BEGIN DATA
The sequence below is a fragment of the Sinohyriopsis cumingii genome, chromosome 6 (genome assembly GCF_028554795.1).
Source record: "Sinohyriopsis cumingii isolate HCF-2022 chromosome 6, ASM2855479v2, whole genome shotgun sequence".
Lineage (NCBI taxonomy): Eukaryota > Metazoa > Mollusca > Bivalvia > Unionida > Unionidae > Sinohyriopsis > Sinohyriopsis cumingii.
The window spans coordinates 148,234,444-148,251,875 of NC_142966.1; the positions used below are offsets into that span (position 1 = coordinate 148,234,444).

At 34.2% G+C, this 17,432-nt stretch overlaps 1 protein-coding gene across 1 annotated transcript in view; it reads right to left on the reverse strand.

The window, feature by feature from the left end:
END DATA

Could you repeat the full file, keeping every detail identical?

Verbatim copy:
The sequence below is a fragment of the Sinohyriopsis cumingii genome, chromosome 6 (genome assembly GCF_028554795.1).
Source record: "Sinohyriopsis cumingii isolate HCF-2022 chromosome 6, ASM2855479v2, whole genome shotgun sequence".
Lineage (NCBI taxonomy): Eukaryota > Metazoa > Mollusca > Bivalvia > Unionida > Unionidae > Sinohyriopsis > Sinohyriopsis cumingii.
The window spans coordinates 148,234,444-148,251,875 of NC_142966.1; the positions used below are offsets into that span (position 1 = coordinate 148,234,444).

At 34.2% G+C, this 17,432-nt stretch overlaps 1 protein-coding gene across 1 annotated transcript in view; it reads right to left on the reverse strand.

The window, feature by feature from the left end: